Last updated on 13 June 2017

Hardboiled (or hard-boiled) fiction is a literary genre that shares some of its characters and settings with crime fiction (especially detective stories). The genre's typical protagonist is a detective who witnesses the violence of organized crime that flourished during Prohibition (1920–1933) and its aftermath, while dealing with a legal system that has become as corrupt as the organized crime itself.[1] Rendered cynical by this cycle of violence, the detectives of hardboiled fiction are often antiheroes. Notable hardboiled detectives include Philip Marlowe, Mike Hammer, Sam Spade, Lew Archer, and The Continental Op.

The cover of seminal hardboiled magazine Black Mask, September 1929, featuring part 1 of its serialization of The Maltese Falcon, by Dashiell Hammett. Illustration of private eye Sam Spade by Henry C. Murphy, Jr.

The genre's pioneers

The style was pioneered by Carroll John Daly in the mid-1920s,[2] popularized by Dashiell Hammett over the course of the decade, and refined by James M. Cain and by Raymond Chandler beginning in the late 1930s;[3] its heyday was in 1930s–50s America.[4]

Pulp fiction

Paolo Monti - Servizio fotografico - BEIC 6340857.jpg
Photo by Paolo Monti, 1975.

From its earliest days, hardboiled fiction was published in and closely associated with so-called pulp magazines, most famously Black Mask under the editorship of Joseph T. Shaw.[3] In its earliest uses in the late 1920s, "hardboiled" didn't refer to a type of crime fiction; it meant the tough (cynical) attitude towards emotions triggered by violence.

Pulp historian Robert Sampson argues that Gordon Young's "Don Everhard" stories (which appeared in Adventure magazine from 1917 onwards), about an "extremely tough, unsentimental, and lethal" gun-toting urban gambler, anticipated the hardboiled detective stories.[5]

Black Mask moved exclusively to publishing detective stories in 1933,[6] and pulp's exclusive reference to crime fiction probably became fixed around that time, although it's impossible to pin down with precision. The hardboiled crime story became a staple of several pulp magazines in the 1930s; in addition to Black Mask, hardboiled crime fiction appeared in Dime Detective and Detective Fiction Weekly.[7] Later, many hardboiled novels were published by houses specializing in paperback originals, also colloquially known as "pulps".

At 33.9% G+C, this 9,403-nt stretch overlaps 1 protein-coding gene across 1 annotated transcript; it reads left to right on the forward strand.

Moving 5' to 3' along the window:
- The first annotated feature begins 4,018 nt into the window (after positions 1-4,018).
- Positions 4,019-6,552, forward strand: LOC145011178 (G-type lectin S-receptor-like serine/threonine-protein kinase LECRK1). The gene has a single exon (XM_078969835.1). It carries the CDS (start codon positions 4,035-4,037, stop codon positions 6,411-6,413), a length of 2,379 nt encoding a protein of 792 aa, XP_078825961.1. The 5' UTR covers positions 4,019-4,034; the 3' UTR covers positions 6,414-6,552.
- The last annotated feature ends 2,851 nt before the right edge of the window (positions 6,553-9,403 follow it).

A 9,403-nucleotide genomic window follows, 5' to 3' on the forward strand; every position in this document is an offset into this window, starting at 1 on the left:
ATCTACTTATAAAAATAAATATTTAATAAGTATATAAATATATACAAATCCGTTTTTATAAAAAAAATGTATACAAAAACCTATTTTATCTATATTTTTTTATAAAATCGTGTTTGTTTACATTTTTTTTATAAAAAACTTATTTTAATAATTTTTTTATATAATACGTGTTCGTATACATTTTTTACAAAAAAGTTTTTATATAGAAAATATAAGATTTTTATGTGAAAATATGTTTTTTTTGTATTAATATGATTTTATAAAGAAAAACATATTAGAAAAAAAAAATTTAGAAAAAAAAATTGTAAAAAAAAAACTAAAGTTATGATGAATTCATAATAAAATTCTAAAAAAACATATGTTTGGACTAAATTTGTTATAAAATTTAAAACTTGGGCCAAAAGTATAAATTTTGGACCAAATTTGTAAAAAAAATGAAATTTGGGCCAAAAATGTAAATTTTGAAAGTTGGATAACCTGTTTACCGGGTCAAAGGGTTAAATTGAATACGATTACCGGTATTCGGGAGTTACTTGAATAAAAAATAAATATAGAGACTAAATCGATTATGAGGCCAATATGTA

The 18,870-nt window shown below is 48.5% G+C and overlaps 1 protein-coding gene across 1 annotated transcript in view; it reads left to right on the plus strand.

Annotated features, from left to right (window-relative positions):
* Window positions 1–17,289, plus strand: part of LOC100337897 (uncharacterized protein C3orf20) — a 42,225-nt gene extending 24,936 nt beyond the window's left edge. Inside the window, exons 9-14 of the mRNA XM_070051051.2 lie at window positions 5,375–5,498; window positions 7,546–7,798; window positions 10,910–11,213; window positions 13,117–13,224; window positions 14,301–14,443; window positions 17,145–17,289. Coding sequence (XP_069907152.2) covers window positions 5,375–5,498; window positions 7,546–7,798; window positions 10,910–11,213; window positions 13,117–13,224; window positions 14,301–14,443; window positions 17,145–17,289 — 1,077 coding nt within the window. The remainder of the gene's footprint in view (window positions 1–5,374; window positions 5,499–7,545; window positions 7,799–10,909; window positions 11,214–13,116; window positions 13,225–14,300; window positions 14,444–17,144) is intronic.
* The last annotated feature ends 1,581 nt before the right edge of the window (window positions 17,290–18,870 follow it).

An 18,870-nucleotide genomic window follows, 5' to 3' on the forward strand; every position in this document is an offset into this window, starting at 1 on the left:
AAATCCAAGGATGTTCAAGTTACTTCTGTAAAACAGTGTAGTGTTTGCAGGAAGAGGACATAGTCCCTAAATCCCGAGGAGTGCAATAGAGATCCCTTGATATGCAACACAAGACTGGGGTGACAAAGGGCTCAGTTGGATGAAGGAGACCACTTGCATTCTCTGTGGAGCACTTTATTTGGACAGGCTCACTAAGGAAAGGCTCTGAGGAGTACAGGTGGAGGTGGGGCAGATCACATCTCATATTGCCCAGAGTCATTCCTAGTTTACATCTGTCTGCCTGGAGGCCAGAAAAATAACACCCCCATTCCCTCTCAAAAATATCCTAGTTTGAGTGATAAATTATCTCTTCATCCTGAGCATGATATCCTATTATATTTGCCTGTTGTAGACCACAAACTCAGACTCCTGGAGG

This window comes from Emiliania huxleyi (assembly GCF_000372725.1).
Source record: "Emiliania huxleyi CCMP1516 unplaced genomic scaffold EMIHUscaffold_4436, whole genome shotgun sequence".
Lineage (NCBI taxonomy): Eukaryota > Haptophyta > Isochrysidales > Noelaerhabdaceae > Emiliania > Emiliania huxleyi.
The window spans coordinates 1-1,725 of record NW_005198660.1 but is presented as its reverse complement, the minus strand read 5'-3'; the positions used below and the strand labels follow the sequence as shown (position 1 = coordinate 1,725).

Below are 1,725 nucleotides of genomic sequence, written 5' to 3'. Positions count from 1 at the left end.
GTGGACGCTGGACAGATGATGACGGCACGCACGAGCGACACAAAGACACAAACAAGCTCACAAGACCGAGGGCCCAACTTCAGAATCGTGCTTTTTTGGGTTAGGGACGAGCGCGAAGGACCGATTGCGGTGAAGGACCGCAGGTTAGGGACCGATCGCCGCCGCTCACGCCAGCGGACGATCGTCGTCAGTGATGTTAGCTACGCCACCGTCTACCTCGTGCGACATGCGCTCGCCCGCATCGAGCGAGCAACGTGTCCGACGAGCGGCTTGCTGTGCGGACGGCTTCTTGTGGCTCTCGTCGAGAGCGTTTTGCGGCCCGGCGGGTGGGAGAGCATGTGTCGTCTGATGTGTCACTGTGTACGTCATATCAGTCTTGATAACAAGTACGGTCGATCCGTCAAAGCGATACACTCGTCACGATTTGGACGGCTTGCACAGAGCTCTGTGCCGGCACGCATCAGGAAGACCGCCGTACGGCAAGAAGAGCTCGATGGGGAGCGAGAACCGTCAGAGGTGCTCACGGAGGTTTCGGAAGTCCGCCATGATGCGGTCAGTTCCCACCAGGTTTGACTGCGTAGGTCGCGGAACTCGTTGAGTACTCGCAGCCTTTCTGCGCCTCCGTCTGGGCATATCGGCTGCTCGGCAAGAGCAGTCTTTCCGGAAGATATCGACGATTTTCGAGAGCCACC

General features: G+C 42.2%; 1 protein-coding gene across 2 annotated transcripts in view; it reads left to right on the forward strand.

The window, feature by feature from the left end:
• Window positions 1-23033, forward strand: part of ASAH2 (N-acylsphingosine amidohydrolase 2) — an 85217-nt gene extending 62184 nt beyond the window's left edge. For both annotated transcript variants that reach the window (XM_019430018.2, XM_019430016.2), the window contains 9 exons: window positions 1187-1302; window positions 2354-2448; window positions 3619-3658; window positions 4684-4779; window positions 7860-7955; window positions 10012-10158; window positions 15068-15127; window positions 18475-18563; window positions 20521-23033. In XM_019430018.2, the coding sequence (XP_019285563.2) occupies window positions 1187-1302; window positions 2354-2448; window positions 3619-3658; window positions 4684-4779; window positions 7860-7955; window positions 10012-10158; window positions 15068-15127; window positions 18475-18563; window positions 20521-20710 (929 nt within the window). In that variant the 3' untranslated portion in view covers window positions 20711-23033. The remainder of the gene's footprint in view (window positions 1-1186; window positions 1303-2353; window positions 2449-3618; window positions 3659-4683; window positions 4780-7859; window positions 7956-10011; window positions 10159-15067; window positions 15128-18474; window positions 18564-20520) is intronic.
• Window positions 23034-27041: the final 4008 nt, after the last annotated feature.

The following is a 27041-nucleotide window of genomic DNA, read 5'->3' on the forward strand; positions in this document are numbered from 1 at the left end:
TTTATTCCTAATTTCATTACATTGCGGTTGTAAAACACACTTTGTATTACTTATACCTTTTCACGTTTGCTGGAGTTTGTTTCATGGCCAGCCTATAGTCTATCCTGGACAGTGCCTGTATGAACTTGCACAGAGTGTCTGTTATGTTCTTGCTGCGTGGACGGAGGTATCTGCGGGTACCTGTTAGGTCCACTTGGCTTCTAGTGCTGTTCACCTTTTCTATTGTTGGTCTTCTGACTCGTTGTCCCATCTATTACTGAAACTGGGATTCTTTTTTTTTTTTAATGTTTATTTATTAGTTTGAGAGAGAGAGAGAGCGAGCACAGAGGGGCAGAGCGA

Consequently, "pulp fiction" is often used as a synonym for hardboiled crime fiction or gangster fiction;[8] some would distinguish within it the private-eye story from the crime novel itself.[9] In the United States, the original hardboiled style has been emulated by innumerable writers, including Sue Grafton, Chester Himes, Paul Levine, John D. MacDonald, Ross Macdonald, Jim Butcher, Walter Mosley, Sara Paretsky, Robert B. Parker, and Mickey Spillane.

See also


  1. ^ Porter, Dennis (2003). "Chapter 6: The Private Eye". In Priestman, Martin. The Cambridge Companion to Crime Fiction. Cambridge: Cambridge University Press. pp. (96–97). ISBN 978-0-521-00871-6.
  2. ^ Ousby, I (1995), "Black Mask", The Cambridge Guide to Literature in English, p. 89.
  3. ^ a b Collins, Max Allan (1994), "The Hard-Boiled Detective", in de Andrea, William L, Encyclopedia Mysteriosa, MacMillan, pp. 153–4, ISBN 0-02-861678-2.
  4. ^ Abbott, Megan (2002), The Street Was Mine: White Masculinity in Hardboiled Fiction and Film Noir, pp. 2–3.
  5. ^ "Extremely tough, unsentimental and lethal, Everhard foreshadowed the hard-boiled characters of the following decade". "Pulps" by Robert Sampson, in Encyclopedia Mysteriosa, edited by DeAndrea. (p.287-9).
  6. ^ Abbott, p. 16
  7. ^ "Pulps" by Sampson, in DeAndrea.
  8. ^ Richard Hoggart, The Uses of Literacy (1957) p. 258
  9. ^ Abbott, p. 10-11

Further reading

  • Breu, Christopher (July 2004). "Going blood-simple in poisonville: hard-boiled masculinity in Dashiell Hammett’s Red Harvest". Men and Masculinities. Sage. 7 (1): 52–76. doi:10.1177/1097184X03257449.
  • Gosselin, Adrienne Johnson (2002). Multicultural Detective Fiction: Murder from the "Other" Side, Garland Publishing, ISBN 0-8153-3153-3
  • Haut, Woody (1996). Pulp Culture: Hardboiled Fiction and the Cold War, Serpent's Tail, ISBN 1-85242-319-6
  • Irwin, John T. (2006). Unless the Threat of Death Is Behind Them: Hard-Boiled Fiction and Film Noir, Johns Hopkins University Press, ISBN 0-8018-8435-7
  • Kemp, Simon (2006). Defective Inspectors: Crime-fiction Pastiche in Late Twentieth-century, Maney Publishing, ISBN 1-904350-51-8
  • Mizejewski, Linda (2004). Hardboiled and High Heeled: The Woman Detective in Popular Culture, Routledge Chapman Hall, ISBN 0-415-96970-0
  • O'Brien, Geoffrey (1997). Hardboiled America: Lurid Paperbacks and the Masters of Noir, Da Capo, ISBN 0-306-80773-4
  • Panek, LeRoy Lad (2000). New Hard-Boiled Writers: 1970s-1990s, University of Wisconsin Press, ISBN 0-87972-819-1
  • Server, Lee (2002). Encyclopedia of Pulp Fiction Writers, Facts On File Inc., ISBN 0-8160-4577-1

External links

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